IRS to Audit 6,000 Companies to Test Employment Tax Compliance
By Ryan J. Donmoyer
Sept. 18 (Bloomberg) — The Internal Revenue Service will audit 6,000 U.S. companies to determine whether they pay all their required employment taxes to fund Social Security and Medicare benefits.
The IRS said the audits will provide data for its first statistical analysis since 1984 of how often companies misclassify workers to duck tax obligations, fail to pay taxes on fringe benefits such as personal use of company cars, and improperly pay taxes for company executives. The audits will begin in February, and the companies will be randomly chosen.
“We think businesses have significantly changed over the last 25 years,” John Tuzynski, chief of employment tax operations at the IRS, said in an interview today. “This will help us find out where there are real issues we have to address.”
The Treasury Department in 2005 estimated, based on the 1984 IRS data, that companies underpay employer taxes by about $14 billion annually. In particular, federal agencies have raised concerns about whether employers are properly classifying workers as company employees or independent contractors.
Employee misclassification “could be a significant problem with adverse consequences” because it cheats the government out of tax revenue and employees out of labor protection, the Government Accountability Office said last month. Employees who are improperly classified as independent contractors can be denied health benefits, overtime pay, and unemployment insurance.
Tuzynski said the IRS audits, to be conducted over three years, also will focus on fringe benefits such as company cars and personal use of corporate-owned vacation property, as well as the way salaries are reported for officers at so-called S- corporations.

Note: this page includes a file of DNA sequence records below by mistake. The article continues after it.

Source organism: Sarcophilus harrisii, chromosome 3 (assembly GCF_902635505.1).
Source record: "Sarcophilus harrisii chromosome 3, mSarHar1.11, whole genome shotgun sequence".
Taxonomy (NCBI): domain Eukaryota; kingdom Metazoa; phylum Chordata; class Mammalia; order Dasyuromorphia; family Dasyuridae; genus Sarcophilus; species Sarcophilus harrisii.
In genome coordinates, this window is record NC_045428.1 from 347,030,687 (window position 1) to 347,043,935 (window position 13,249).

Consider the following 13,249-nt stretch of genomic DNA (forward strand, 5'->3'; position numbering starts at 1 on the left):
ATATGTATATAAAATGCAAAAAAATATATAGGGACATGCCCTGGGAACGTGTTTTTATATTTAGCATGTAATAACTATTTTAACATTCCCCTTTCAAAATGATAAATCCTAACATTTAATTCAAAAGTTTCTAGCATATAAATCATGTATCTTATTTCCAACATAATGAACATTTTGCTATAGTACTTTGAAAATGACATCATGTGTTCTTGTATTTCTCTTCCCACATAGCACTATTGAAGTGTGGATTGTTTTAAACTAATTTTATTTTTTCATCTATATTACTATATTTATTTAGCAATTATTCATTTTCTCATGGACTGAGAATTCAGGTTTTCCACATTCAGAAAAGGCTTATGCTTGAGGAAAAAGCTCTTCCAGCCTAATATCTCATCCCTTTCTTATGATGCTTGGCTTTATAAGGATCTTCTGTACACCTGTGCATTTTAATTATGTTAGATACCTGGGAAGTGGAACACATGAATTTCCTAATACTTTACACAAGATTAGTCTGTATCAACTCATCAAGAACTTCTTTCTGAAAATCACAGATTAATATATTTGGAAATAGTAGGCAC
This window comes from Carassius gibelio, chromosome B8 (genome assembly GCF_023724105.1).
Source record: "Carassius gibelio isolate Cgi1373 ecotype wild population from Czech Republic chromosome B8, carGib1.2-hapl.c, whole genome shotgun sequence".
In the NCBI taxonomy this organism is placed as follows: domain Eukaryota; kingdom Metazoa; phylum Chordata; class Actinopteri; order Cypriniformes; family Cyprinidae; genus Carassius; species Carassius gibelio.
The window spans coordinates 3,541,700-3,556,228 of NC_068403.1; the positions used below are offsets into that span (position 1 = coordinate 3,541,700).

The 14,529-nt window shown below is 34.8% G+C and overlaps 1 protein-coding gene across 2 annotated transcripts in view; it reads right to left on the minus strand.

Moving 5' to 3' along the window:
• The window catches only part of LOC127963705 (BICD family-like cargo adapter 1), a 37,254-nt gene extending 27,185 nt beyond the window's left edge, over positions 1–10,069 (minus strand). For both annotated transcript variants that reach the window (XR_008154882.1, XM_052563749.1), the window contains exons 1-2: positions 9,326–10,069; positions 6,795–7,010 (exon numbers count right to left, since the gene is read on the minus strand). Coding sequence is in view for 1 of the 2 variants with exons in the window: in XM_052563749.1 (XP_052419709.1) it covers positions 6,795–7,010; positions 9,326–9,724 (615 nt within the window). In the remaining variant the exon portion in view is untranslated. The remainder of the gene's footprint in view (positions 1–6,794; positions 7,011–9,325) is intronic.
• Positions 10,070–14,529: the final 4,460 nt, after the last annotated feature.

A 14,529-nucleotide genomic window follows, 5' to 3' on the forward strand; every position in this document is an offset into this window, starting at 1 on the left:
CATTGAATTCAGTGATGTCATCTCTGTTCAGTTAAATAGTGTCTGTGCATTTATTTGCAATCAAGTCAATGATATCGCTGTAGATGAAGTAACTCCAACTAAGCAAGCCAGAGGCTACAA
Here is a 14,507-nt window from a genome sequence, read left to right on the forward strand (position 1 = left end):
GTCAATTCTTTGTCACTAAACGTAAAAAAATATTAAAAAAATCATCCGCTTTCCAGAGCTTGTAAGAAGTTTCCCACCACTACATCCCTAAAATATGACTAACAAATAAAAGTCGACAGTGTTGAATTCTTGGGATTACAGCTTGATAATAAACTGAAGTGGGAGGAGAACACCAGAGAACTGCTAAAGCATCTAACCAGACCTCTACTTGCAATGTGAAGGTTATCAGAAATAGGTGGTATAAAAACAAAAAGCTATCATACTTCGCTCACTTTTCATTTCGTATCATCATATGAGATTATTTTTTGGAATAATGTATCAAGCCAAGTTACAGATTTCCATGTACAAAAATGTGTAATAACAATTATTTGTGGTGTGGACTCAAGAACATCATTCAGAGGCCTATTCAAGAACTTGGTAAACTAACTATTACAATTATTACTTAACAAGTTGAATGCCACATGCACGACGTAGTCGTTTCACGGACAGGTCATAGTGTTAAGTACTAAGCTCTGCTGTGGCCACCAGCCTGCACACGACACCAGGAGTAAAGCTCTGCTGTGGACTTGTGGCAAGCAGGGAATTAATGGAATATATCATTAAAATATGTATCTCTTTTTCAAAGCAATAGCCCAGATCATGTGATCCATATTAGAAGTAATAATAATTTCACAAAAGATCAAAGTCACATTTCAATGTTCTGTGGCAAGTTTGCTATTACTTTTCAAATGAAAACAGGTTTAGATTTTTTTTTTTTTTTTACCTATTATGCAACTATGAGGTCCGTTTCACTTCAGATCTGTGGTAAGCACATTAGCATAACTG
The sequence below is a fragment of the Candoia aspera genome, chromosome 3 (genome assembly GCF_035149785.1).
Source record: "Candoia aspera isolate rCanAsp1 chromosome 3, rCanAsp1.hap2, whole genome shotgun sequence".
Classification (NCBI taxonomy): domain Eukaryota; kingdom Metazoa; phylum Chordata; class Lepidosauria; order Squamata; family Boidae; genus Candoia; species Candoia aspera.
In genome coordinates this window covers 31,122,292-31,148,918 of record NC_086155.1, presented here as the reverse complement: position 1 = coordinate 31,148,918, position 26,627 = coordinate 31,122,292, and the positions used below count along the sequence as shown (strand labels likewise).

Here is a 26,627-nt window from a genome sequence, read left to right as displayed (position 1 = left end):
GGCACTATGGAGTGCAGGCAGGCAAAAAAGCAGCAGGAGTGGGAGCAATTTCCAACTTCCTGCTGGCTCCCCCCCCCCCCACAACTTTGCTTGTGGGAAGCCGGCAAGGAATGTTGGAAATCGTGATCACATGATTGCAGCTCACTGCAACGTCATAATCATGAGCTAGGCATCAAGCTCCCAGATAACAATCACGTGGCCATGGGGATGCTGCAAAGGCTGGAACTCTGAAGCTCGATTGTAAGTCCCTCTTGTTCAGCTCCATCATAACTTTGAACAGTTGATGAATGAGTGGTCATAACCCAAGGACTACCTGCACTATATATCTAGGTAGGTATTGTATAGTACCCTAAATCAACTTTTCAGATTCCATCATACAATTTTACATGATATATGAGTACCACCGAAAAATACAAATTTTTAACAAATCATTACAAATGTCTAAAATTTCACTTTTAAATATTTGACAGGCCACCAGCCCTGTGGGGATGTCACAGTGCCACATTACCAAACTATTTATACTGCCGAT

Most of the audits will be conducted face-to-face, Tuzynski said, although the IRS also will gather information from internal sources and the Internet.
“We’re going to try to make it as least burdensome as we can,” he said.
Employers are required to pay half of their workers’ 12.4 percent Social Security tax and 2.9 percent Medicare tax when the workers are classified as “employees.” Workers classified as “independent contractors” pay the entire levy themselves.
The Bureau of Labor Statistics reported that 10.3 million workers, or about 7.4 percent of the workforce, were classified as “independent contractors” in 2005. It’s unknown how many of those weren’t properly classified as independent contractors.
States uncovered about 150,000 workers in 2007 who weren’t receiving labor protection because they were misclassified, the GAO said. Improper worker classification costs state governments revenue used to pay unemployment benefits.
FedEx Corp. said on Sept. 11 that the IRS, following an audit of the company’s 2002 taxes, is proposing to assess tax and penalties of $14 million related to the misclassification of employees as independent contractors. The company said it would contest the IRS’s findings.
To contact the reporter on this story: Ryan J. Donmoyer in Washington at firstname.lastname@example.org.
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